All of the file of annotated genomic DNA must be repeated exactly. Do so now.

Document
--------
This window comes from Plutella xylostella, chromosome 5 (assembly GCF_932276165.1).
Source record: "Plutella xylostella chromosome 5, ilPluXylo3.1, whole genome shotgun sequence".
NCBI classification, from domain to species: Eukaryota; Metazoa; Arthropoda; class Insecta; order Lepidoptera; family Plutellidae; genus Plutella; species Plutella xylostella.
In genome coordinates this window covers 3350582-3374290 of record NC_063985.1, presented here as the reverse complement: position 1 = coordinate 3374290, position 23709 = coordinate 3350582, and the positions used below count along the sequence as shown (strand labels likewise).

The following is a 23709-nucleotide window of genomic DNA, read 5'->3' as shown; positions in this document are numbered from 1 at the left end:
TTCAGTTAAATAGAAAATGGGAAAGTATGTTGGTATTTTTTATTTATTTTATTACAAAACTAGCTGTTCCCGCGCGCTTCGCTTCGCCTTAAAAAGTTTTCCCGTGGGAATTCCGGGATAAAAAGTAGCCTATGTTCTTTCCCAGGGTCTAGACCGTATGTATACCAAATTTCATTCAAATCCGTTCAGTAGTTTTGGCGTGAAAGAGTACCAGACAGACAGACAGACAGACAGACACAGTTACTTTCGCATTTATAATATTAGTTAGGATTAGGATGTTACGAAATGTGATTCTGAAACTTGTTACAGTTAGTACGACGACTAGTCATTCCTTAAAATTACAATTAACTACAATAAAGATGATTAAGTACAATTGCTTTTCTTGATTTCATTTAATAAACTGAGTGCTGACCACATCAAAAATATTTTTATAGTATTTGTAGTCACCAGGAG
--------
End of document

This window comes from Plutella xylostella, chromosome 5 (assembly GCF_932276165.1).
Source record: "Plutella xylostella chromosome 5, ilPluXylo3.1, whole genome shotgun sequence".
NCBI classification, from domain to species: Eukaryota; Metazoa; Arthropoda; class Insecta; order Lepidoptera; family Plutellidae; genus Plutella; species Plutella xylostella.
In genome coordinates this window covers 3350582-3374290 of record NC_063985.1, presented here as the reverse complement: position 1 = coordinate 3374290, position 23709 = coordinate 3350582, and the positions used below count along the sequence as shown (strand labels likewise).

The following is a 23709-nucleotide window of genomic DNA, read 5'->3' as shown; positions in this document are numbered from 1 at the left end:
TTCAGTTAAATAGAAAATGGGAAAGTATGTTGGTATTTTTTATTTATTTTATTACAAAACTAGCTGTTCCCGCGCGCTTCGCTTCGCCTTAAAAAGTTTTCCCGTGGGAATTCCGGGATAAAAAGTAGCCTATGTTCTTTCCCAGGGTCTAGACCGTATGTATACCAAATTTCATTCAAATCCGTTCAGTAGTTTTGGCGTGAAAGAGTACCAGACAGACAGACAGACAGACAGACACAGTTACTTTCGCATTTATAATATTAGTTAGGATTAGGATGTTACGAAATGTGATTCTGAAACTTGTTACAGTTAGTACGACGACTAGTCATTCCTTAAAATTACAATTAACTACAATAAAGATGATTAAGTACAATTGCTTTTCTTGATTTCATTTAATAAACTGAGTGCTGACCACATCAAAAATATTTTTATAGTATTTGTAGTCACCAGGAG